Educators' inconsistency in implementing policies has led to the following: Learner (L47) remarked: 'There's no policy for race, if there is a fight and there's a 'fair-go' [a fight among learners], Mr Khan [pseudonym] blows his whistle and the children stop. They [are] taken to the office, but are back in school the next day with no warning'. Educator (E12) remarked: '...Our Code of Conduct has the rules and regulations about our school and these children must behave in a proper manner, so there's no need for policies'. Learner (L189) confirmed 'We have a school Code of Conduct, but it doesn't say anything about race and racism'.

SMTs are challenged with the difficulty in interpreting and understanding policies on racial integration. Educators and principals believe that we all need to recognise and accept our common humanity. Educator (E78) supported the statement:

'The policy does not say much and little is done to promote racial integration'. Some educators are oblivious to the prevalence of racism in schools (FG3): 'Our school is racially integrated. I do not see race and colour, I see the child'.

With regards to the effect of policy on school curriculum, racial integration appears not to be part of the Curriculum Assessment Policy Statements (CAPS), which was evident in the following response (E47): 'Racial integration is not formally included in the school curriculum'. A response to the open-ended questionnaire was (E3): 'The Department stipulates that racial integration is embedded in the curriculum, but I'm unable to link it to my teaching'.

Language in policy and practice appears to be a barrier to teaching and learning. The medium of learning and teaching in most schools is English; however, learners still prefer to communicate in their mother tongue, as evident in the following quotes from the individual interviews (L26): 'I get along well with Coloured kids, but when they don't want me to know something, they speak in Afrikaans'. Educators are not equipped with the skills and knowledge of teaching multiracial learners, which is evident in the following statement (L289): 'My teacher knows that I can't speak and write English well, but she still forces me to speak English in class, she doesn't like me. She tells me to go back to the school I came from because that's an English school and not a black school'.

 

14. Poor Interrelationships

Two sub-themes were identified, namely: poor interrelationships between learners of different racial groups; and between learners from different racial groups and educators.

Poor interrelationships between learners of different racial groups are still major concerns in multiracial schools. Learner (L231) stated: 'I'm a Zulu, but the Indian children have a problem with me. They swear me and spit on me, when I told my teacher she said that she will talk to them, but she never did. The next day was the same thing.' Principal (FG2) states that our students get along, but there are a few trouble makers that like to pick on race and colour'.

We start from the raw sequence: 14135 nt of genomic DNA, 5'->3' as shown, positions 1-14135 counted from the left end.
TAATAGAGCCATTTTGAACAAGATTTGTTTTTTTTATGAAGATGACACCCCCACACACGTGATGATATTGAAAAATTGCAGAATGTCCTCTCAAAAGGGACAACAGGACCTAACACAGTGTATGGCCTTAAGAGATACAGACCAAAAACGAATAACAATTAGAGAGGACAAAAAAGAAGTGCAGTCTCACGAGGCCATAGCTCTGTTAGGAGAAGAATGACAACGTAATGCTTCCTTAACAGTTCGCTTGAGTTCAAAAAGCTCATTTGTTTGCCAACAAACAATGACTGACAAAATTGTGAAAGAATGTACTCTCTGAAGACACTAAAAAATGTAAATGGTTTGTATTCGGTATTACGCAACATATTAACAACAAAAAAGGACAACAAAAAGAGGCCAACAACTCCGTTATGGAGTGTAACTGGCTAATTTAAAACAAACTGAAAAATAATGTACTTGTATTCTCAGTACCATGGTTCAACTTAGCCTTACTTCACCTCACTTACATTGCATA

Poor interrelationships between learners and educators - Educators (FG1 and FG2) claim that they 'rarely interacted' with the learners on the playground, as shown in educator's (FG1) comment: 'I have no time to socialise with the learners, I see them in class, I teach and that's it. That's what I'm paid to do'. Learner (L52) claims that:

'The teachers and learners are racist, and they treat us unfairly. Whenever there is a problem the Blacks are blamed. We are teased and sworn at in Afrikaans'. Learner (I2) strongly believed: 'The Indian and Black teachers are not interested in problems about race.

The term "racist" was so often used when I came to secondary school... teacher's just brush off our problems, they think that every problem is about race and are not interested.'

 

15. Need for capacity-building of educators

The third theme that emerged from the findings was the need for capacity building of educators and the sub-themes were the need for educator professional development, and the lack of transparency of SMT and SGB in managing racial integration.

Educator professional development is needed as many educators have no significant experience of learners from racially diverse backgrounds. Participant (FG3) explained: 'When Black learners entered our schools I was shocked. I couldn't understand how persistent they were to travel so far to come to a school in which they don't even speak the language'. Educator from the focus group (FG1) stated that: 'I was consumed by a new democratic era, therefore new leadership, and different colour children in schools. This was all too much when I saw my new democratic classroom for the first time. I had all races in my one tiny classroom'. Further evidence showed that many educators were over the age of 40 and attended an educator training college in the apartheid era. An educator (FG1) asserted: 'They didn't train us to teach Black children because there weren't any Black children in the schools. The responses of educators' in the focus group, tallied with the notion that educators are still not trained appropriately to deal with the diverse backgrounds of learners and their rich history of beliefs.